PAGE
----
Ford Stock Is Finally Rising!
Something incredible has been happening recently, something rarer than a global pandemic and something that I certainly thought I would never see again in my lifetime: Ford’s stock price is rising!
In fact, not only is it rising, it’s up more than 150% in the past year. Imagine telling someone that you could 2.5x your money with an investment in Ford twelve months ago?
Ok, all joking aside, Ford has been on a bit of a run recently, a surprising turn of events for a company widely considered to be one of the dinosaurs of the automotive industry. The most recent boost in its share price came with the announcement that the company is targeting that 40% of its sales will be electric vehicles by 2030. Ford also launched its new F-150 Lightning electric pickup truck, a massive development considering that its F-Series was the top-selling vehicle in the U.S. last year and has been the top-selling truck consistently for more than four decades.
So is this the turnaround we’ve been waiting for at Ford since the start of the century?
Well, not really. Although the Dearborn, Michigan company remains one of the most iconic American brands, it’s now living in a world that’s hostile to its business on a couple of different fronts.
The first is the move away from fossil fuels and the embracing of electrification. Ford’s recent commitment to beef up its EV output might have spurred some short-term interest, but it’s by no means leading the charge towards this gas-free future. We’ve all seen the hype Tesla has been getting over the past few years (more on that in a moment), but virtually all major car manufacturers have made commitments to electrify their fleets by the end of the decade. The key to look out for is the size and pace of the change.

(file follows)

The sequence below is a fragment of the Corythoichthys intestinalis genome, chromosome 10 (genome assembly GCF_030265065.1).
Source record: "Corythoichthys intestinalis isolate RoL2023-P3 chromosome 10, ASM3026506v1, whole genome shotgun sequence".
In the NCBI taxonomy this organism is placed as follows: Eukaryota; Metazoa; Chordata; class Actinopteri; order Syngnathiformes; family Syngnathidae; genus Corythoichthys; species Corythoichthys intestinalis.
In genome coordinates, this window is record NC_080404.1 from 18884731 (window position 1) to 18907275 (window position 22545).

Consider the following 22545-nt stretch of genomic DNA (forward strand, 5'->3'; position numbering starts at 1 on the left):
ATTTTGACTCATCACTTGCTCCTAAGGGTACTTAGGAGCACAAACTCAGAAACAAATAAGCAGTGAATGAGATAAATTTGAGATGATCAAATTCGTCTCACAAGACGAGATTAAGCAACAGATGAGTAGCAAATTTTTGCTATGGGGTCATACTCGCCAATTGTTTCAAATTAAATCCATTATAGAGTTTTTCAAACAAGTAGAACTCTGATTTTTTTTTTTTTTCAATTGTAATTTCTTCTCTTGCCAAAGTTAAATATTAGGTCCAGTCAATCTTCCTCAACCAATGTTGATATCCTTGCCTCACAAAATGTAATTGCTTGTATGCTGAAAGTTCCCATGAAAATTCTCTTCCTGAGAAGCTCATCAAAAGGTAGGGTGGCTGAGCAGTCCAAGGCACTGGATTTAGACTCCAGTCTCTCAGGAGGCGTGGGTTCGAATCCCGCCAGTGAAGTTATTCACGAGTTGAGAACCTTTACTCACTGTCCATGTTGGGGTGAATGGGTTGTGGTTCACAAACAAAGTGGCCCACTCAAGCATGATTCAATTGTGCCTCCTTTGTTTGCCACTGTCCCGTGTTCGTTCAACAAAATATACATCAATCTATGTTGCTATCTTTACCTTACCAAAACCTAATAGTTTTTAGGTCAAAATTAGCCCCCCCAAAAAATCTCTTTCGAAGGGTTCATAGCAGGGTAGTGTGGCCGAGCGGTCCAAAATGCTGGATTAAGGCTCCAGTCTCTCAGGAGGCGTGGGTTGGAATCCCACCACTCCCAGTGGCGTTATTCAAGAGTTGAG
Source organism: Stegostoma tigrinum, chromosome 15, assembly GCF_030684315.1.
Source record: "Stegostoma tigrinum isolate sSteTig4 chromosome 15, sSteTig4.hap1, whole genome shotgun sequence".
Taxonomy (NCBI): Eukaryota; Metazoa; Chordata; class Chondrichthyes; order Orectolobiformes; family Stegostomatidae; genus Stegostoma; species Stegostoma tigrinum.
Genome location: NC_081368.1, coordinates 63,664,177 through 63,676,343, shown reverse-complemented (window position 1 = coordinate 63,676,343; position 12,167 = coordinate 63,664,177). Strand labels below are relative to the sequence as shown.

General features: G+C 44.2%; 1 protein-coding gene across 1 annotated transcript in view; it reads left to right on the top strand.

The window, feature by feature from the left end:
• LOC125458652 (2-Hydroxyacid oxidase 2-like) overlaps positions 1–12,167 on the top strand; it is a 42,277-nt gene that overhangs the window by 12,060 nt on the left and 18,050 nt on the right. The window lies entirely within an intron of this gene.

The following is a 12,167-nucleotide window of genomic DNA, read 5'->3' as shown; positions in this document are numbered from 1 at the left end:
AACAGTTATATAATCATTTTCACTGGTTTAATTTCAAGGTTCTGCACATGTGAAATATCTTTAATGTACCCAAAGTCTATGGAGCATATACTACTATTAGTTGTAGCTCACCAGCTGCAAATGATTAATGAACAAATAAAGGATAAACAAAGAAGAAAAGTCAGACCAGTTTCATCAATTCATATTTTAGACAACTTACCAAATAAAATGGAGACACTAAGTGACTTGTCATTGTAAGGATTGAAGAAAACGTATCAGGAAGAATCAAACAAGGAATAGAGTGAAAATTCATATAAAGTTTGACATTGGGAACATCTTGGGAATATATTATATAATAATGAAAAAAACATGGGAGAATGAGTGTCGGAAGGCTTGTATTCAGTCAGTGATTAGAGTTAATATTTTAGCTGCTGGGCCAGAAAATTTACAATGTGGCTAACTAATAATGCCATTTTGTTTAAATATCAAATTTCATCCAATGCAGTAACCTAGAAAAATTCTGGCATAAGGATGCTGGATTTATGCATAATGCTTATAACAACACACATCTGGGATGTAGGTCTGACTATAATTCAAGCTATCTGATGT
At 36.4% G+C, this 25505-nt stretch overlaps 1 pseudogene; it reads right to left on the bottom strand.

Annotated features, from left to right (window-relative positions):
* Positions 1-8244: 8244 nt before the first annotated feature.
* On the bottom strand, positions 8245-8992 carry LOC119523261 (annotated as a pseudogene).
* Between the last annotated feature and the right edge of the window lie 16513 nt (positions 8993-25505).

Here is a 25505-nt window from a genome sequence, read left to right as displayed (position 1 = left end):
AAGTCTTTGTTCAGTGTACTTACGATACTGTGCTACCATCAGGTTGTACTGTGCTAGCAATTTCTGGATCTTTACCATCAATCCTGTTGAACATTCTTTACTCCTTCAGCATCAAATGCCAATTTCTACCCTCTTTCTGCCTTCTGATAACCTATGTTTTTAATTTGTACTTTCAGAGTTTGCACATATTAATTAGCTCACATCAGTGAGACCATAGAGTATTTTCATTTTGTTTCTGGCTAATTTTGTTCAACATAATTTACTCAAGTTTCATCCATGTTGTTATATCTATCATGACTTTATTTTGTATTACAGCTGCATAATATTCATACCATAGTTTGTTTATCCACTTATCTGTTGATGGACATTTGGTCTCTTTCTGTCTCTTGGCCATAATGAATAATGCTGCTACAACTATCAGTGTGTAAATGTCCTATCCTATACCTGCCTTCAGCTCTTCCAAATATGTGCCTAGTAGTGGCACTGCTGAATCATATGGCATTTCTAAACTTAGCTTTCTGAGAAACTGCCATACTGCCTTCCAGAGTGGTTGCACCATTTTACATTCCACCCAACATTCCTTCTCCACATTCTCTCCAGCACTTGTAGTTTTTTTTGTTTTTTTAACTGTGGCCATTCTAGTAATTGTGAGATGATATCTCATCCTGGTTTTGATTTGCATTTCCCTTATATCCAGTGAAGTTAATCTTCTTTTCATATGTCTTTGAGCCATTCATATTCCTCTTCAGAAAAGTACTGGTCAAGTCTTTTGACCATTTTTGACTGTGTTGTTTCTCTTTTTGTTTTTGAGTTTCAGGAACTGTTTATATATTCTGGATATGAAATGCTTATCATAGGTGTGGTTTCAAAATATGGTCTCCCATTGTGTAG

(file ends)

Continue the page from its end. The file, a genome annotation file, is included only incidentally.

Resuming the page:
Volkswagen, for example, is planning to sell 1 million electric cars this year alone and is targeting 2025 as the year to surpass Tesla as the leader in EVs, spending over $85 billion on the project — more than double Ford’s financial commitment in half the amount of time.
Secondly, and more relevantly to this market perhaps, is the razor-thin margins Ford operates under. While the U.S. market was propelled by big manufacturers back in the heyday of Ford at the end of the last century, it’s the super-nimble software and software-as-a-service (SaaS) companies that have investors’ hearts at the moment.
Ford might have pulled in over $155 billion in revenue in 2019 (a fairer, pre-pandemic figure), but according to a recent report from Chartr, its profit margin over the last decade has averaged at just 2.7%. This leaves incredibly little room for error and any unforeseen bump in the road — like a rise in material costs, for example — will eat further into the already slim profits. If we look at some of the giants of today’s market, almost none of which are manufacturing companies, we can see much beefier margins. Amazon reported a gross profit margin of close to 40% for 2020. Facebook, on the other hand, reported a gross profit margin of over 80% for the year.
This is even the reason, in part at least, why a car company like Tesla is currently commanding such a bigger valuation than the likes of Ford, even though Ford sells more vehicles in a quarter than Tesla can manage in an entire year. With millions of hours of data collected from its self-driving features and the ability to roll out revenue-generating initiatives like battery rental schemes, Tesla has much more room to play around with in terms of diversifying its cash streams away from the margin-squeezing business of car manufacturing.
Whether that makes Tesla worth its current valuation is an argument for another day.
However, considering all of this, one could make the argument that the $30 billion Ford has committed to its electrification efforts make the project all the more serious. With such little cash to play around with in terms of increasing research and development (R&D) efforts, such a big outlay into this project reflects confidence in Ford that this project will be worthwhile.
The phrase “jump or be pushed” comes to mind all of a sudden.